A general term encompassing all mortgages, and beneficiaries under deeds of trust.
A formal method of stating that a prospective developer, buyer or lessee, is interested in property.
A latin word for book.
An encumbrance against property for money, either voluntary or involuntary.
An estate in real property for the life of a living person. The estate then reverts back to the grantor or on to a third party.
A partnership consisting of one or more general partners who conduct the business and are responsible for losses, and one or more special partners, contributing capital and liable only to the amount contributed.
A legal notice recorded to show pending litigation relating to real property and giving notice that anyone acquiring an interest in said property subsequent to the date of the notice may be bound by the outcome of the litigation.
The information given to the lender regarding the borrower and the property necessary to decide to give or not to give the loan.
The amount of a loan to the value or selling price of real property.
The ratio of the mortgage loan amount to the properties appraised value (or the selling price whichever is less).
Title which can be readily marketed to a reasonably prudent purchaser aware of the facts and their legal meaning concerning liens and encumberances.
A lien created by statue for the purpose of securing priority of payment for the price of value of work performed and materials furnished in construction of repair of improvements to land, and which attached to the land as well as the improvements.
One who for a fee, brings together a borrower and lender, and handles the necessary applications for the borrower to obtain a loan against real property by giving a mortgage or deed of trust as security. Also known as a loan broker.
A private corporation which, for a fee, insures mortgage loans similar to FHA and VA insurance, although not insuring as great a percentage of the loan.
Written pledge of real property given by the mortgagor to secure a debt. Should be recorded in the County Recorders Office.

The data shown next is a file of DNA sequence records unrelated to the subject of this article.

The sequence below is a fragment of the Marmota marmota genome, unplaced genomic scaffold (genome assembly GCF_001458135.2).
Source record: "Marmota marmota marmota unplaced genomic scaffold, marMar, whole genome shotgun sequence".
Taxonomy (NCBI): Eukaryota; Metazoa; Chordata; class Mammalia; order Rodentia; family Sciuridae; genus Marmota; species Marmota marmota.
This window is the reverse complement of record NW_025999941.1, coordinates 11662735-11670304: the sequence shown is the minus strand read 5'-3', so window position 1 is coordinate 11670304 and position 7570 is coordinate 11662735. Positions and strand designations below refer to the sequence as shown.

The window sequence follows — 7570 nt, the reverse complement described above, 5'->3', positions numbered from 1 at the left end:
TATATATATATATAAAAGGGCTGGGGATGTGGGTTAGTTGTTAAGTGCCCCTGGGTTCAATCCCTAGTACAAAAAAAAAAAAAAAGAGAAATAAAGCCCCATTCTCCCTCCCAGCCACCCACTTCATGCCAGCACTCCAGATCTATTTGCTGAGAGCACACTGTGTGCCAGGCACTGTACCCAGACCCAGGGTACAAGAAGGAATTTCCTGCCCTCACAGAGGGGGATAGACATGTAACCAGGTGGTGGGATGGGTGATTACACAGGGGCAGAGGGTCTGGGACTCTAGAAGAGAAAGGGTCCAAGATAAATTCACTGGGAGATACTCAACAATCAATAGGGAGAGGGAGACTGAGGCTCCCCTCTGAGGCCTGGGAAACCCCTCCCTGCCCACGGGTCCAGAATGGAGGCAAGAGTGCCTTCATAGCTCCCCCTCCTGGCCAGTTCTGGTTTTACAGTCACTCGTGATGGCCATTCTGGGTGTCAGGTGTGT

The lender of money or the receiver of the mortgage document.
The borrower of money or the giver of the mortgage document.
Insurance required for loans with a loan above 80.01%.
A system whereby a mortgage company will hold loans which would ordinarily be sold, in order to sell later at a lower discount. These are used as collateral security with a bank to borrow new money to loan.
Amortization means that monthly payments are large enough to pay the interest and reduce the principal on your mortgage. Negative amortization occurs when the monthly payments do not cover all of the interest cost. The interest cost which is not covered by the payment is added to the unpaid principal balance. This means that even after making many payments, you could owe more than you did at the beginning of the loan. Negative amortization can occur when an ARM has a payment cap that results if monthly payments not high enough to cover the interest due.
A property which does not conform to the zoning of an area.
A written promise to repay a certain sum of money on specified terms.
A mortgage permitting the mortgagor to borrow additional money under the same mortgage, with certain conditions, usually, as to the assets of the mortgage.
A fee or charge for work involved in the evaluation, preparation and submission of a proposed mortgage loan.
Title insurance for the owner of property, rather than a lienholder.
Mortgage covering both real and personal property.
A mortgage, deed of trust, or land contract, which is given instead of cash.
A release of a portion of property covered by a mortgage.
The test to determine the capability of the soil to absorb liquid, both for construction and septic systems.
A mortgage on completed construction on the same property under one mortgage or trust deed.